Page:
Chairman’s Report for October 2nd, 2015

In this issue of the newsletter:

Update:  Mission report from Erbil, Iraq – Christian refugees continue to pour in

Update:  Christmas for Refugees program tests in Iraq successful

New:       Unfinished buildings used to house refugees in Iraq

New:       Religious Freedom Coalition adds Legislative Coordinator to work Capitol Hill

Christian population has tripled in Iraqi Kurdistan because of refugees!

Conditions for Christians in northern Iraq: Dozens of skeletons of large multi-story buildings rise above the streets in Ankawa and Erbil, Iraq. Here, not so long ago, construction was booming. In fact, the city was about to be declared the number one tourist destination in the Middle East in 2014.  Then suddenly, the Islamic State captured Mosul to the west and advanced to within 35 kilometers (15 miles) of Erbil. Construction immediately stopped on a dozen five star hotels, and all international flights into the huge airport were suspended.

SyriaNinevehBuildingThe shells of those unfinished hotels are now centers for Internally Displaced Persons (IDP’s). I was shocked to see the modular rooms that had been set up on the empty floors of the skeletal building.

The stairs are bare, rough cement, and of course there are no elevators. Children play where they can, and dozens were on the stairs as our mission team climbed to the living areas. The modular units provide one room per family. There is no privacy for the adults, and wash rooms and toilets are located in common areas.

For some individuality, the public kitchens have dozens of propane stoves so that women can cook for their own families. The conditions are sanitary but certainly not comfortable. Still, in the centers we visited the families considered themselves very fortunate, because 90% still had the men present. Husbands and fathers of the other 10% had been killed by the Islamic State or were missing and presumed dead in Islamic State held territory.

Al-Amal Hope Center for the Displaced People of Nineveh is the official name of the building above. The owner gave up his plans to open the building as a hotel in sight of the airport and allowed it to be used as a refugee center. The building itself is actually located in Ankawa.

The Kurdish military, known as the Peshmerga, has pushed the Islamic State back to twenty-five miles from the city, allowing flights to once again arrive and depart from the airport in Erbil serviced by Royal Jordanian Airlines. We stayed in Ankawa, which is actually a separate municipality from Erbil and is 99% Christian.

[su_button url=”” desc=”Please help refugee children have a real Christmas this year.”]Help provide a Christmas meal for a Christian refugee child[/su_button]

NOTE: The Iraqi Army refuses to defend the Kurdish areas despite the fact that most Iraqi oil is pumped from there. The oil flows to southern Iraq, where the Iraqi government has refused for two years to give any of the money from the sale of the oil to the Kurds. The official position of the United States is to NOT allow the Kurds to sell their oil to buy weapons to protect themselves, despite the fact that the Iraqi government will not protect or arm them.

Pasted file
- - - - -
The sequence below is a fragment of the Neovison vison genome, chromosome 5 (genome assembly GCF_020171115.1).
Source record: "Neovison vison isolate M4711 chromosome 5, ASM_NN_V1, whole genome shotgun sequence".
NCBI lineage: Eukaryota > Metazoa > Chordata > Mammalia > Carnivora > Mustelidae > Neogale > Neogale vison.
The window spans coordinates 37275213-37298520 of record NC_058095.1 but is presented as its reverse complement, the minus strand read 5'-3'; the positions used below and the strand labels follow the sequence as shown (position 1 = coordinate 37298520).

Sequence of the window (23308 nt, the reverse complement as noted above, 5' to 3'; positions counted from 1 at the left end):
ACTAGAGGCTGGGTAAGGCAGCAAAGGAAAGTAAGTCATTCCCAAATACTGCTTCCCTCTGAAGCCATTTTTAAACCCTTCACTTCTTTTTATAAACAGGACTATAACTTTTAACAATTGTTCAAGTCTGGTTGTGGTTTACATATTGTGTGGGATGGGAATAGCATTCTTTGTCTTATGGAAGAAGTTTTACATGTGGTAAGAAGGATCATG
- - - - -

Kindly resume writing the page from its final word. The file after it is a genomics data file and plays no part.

AshtiCampAshti is a refugee camp sanctioned by the United Nations and is also located in Ankawa. Virtually all of the residents in this caravan town are Christians and most of the trailers have crosses on the door, or larger one’s erected on the roof. Every one of the caravans or trailers are identical, but at least each has its own kitchen and bath. Most camps have common cooking and sanitary facilities.

The modular homes do have air conditioning units, but the power in the camps and all of the Kurdish area is unreliable because of the huge population increase that was NOT accompanied by building any more infrastructure. On days when the temperatures exceed 100 degrees, there is power for less than 15 or 16 hours per day. During my stay the high was 107.

The families are so crowded together there is virtually no privacy. While there I saw some newly arrived men climb onto the roofs of their trailers and just stand there. Some told me they would be better off outside the camp because they could earn some money. Inside the camp, families are 100% dependent on aid.

IMG_1677 mobile clinicAshti Camp is still growing, and on the day I left had 1,057 families totaling 6,500 people, about half of whom are children who are not attending school. The only medical care available is at a hand-built mobile clinic furnished by a ministry. The doctor who took the responsibility of outfitting the truck got estimates of $600,000 to build it. He and ministry members used an old Mercedes truck frame and restaurant refrigeration units, and built it for $80,000 in donations. The al-Rajaa mobile clinic has a dentist, two doctors, a pharmacy and a testing lab, all on one truck frame.

Some of the stories of the misery these families went through are heart breaking, but still the vast majority of the families are intact, which is in itself a miracle.

The tragic waste of human ability and knowledge is stunning. Both Iraq and Syria were emerging nations with 99% literacy and a large middle class. Among those idled in these camps are skilled technicians, medical workers, teachers – even professors, shop owners and in one case a land developer. Now they sit watching TV while their children, who once studied in private Christian schools, play in the dirt outside their trailers. Sadly, much of this devastation can be laid at the door of the White House and its miserably failed Middle East policy.

Planning for our Christmas program in Iraq

Our first dinners in Iraq: The major purpose of my mission to Iraq in September was to determine if we could expand our Christmas programs for children to Iraq. Because of the almost constant daily bombings in Baghdad, that city was ruled out immediately. Bringing hundreds of Christian children to one location there would be inviting disaster. Kurdistan is relatively untouched by Islamic terror, other than the constant attempted advance of the Islamic State army.